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Look at the chart below. It shows soaring investment in a particular group of assets in Tel Aviv. Now ask yourself: would you buy that asset? Does the steep climb frighten you?

If you're typical of the great anonymous "public", you'd say, I'm not scared. I want in.

The chart shows, as it says, the index of corporate bonds listed on the Tel Aviv Stock Exchange. These are bonds issued by Israeli companies, not by the treasury. And that spike on the graph is one of the biggest stories in the Tel Aviv arena. After years of being a downtrodden, neglected sector compared with shares and government bonds, corporate bonds were noticed.

Actually, the ones who discovered the corporate bonds were mutual fund managers. Using advertisements that targeted the public and also investment advisers at the banks, the mutual fund managers explained that these bonds conferred the potential of handsome capital gains at low risk. They also showed decent historic yields achieved by mutual funds that specialized in corporate debt.

Their investment in advertising totaled an estimated NIS 3 million in just January-February alone, and the mutual fund managers managed to transform corporate bonds into the latest fashion. Fashion? Yes, explicitly so. here's a quote from an advertising executive who specializes in financial issues, one Rami Yehudiha: "Consumers hear 'corporate bonds', the advisers sell corporate bonds. Now is the time to sell them. They're the latest fashion."

Corporate bonds can be an interesting avenue of investment. But there is risk that the companies issuing the bonds will go broke, and not return the money, which is why these bonds offer higher returns than government bonds do. The government is a better risk than a given company, simply.

Also, when a mutual fund builds a thoroughly diversified portfolio with dozens of corporate bonds, it reduces the risk: one company defaulting won't ruin its clients.

History also supports the case for corporate bonds. Unlike the U.S., over here hardly any of the companies that issued debt on the stock exchange went belly-up, not even during the slump of the mid-1990s, not during the financial troubles in 2002.

But there are no free lunches, and there are risks, even if they don't leap to the eye.

1. Why, actually, have so few issuing companies gone bankrupt in Israel? Because until recently, most of the companies borrowed from the banks, not from investors, and the bank has zero interest in declaring its client to be bankrupt. Banks prefer to reschedule repayment, to do anything they can to revive the customer's fortunes.

Yet when a company with debt traded on the market fails to fully meet all payments exactly ion time, it is immediately declared to be in default, and trading in the paper is halted. From that moment, a lengthy legal process begins, at the end of which investors will see only some of their money, if any. Usually bondholders from the general public are the last in the line of creditors, far in the rear behind workers, income tax, National Insurance Institute, and the banks.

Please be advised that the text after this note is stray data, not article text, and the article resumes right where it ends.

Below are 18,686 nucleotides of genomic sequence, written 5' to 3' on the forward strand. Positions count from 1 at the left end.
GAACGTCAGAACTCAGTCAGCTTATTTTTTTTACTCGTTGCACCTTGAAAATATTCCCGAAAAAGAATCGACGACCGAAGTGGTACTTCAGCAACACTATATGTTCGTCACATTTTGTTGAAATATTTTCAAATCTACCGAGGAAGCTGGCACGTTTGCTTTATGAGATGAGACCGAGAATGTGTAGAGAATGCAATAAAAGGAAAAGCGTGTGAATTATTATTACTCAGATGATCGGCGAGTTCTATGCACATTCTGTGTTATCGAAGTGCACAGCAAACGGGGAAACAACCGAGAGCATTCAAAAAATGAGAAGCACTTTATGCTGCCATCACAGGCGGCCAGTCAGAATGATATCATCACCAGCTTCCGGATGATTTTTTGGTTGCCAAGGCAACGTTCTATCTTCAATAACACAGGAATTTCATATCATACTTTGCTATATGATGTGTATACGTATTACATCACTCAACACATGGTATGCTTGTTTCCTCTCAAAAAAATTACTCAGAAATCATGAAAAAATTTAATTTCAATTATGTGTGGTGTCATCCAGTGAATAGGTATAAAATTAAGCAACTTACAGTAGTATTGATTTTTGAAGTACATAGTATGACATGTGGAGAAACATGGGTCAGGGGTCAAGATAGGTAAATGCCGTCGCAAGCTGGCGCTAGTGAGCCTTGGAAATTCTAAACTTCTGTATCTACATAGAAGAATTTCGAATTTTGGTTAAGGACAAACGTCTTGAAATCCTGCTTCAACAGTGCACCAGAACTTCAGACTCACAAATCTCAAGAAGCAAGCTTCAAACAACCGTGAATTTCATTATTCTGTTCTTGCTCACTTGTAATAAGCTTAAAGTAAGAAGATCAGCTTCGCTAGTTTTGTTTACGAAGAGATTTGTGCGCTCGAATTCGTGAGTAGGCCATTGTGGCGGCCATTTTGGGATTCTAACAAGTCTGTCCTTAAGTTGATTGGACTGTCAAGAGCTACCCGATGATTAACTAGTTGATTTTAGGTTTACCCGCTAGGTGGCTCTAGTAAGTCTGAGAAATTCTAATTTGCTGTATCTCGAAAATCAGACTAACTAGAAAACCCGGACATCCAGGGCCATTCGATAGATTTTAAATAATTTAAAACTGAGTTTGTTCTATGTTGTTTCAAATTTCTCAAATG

2. Debt increases a company's risks. When a company issues shares, the public becomes the owners' partner. It doesn't owe them any money. But when a company issues bonds, it needs to return the money, and that debt is sitting there on its back, making it a riskier prospect.

3. Bankruptcies cluster. Would you be prepared to extend a huge loan to a builder you'd never met? No? Yet you're probably much more sanguine about lending to dozens, maybe hundreds of companies. That is exactly what you're doing when you invest in a mutual fund that targets corporate bonds.

Diversification is always a good thing. But it doesn't always work. Bankruptcies come in waves. Crisis in the local real estate sector? Expect builders to default. Another change in the law governing company cars? Leasing companies may start to stagger. Global economic slowdown? Rising interest rates? The entire sector of corporate bonds becomes more dangerous in a cluster.

4. You could lose money even if nobody goes bankrupt. Because corporate bonds are traded, their price can rise and it can fall. You can lose a lot of money even if none of the companies in the portfolio collapses. Unlike shares, a bond can only rise so far in price. It can't go beyond the price of comparable risk-free government bonds. All that has to happen is for investors to feel that bonds rose a bit too far, and their price will sink.

5. Don't expect a repeat of the remarkable increase. Bodies like mutual funds and provident funds did beautifully by identifying the potential of corporate bonds before anybody else. But now the secret's out.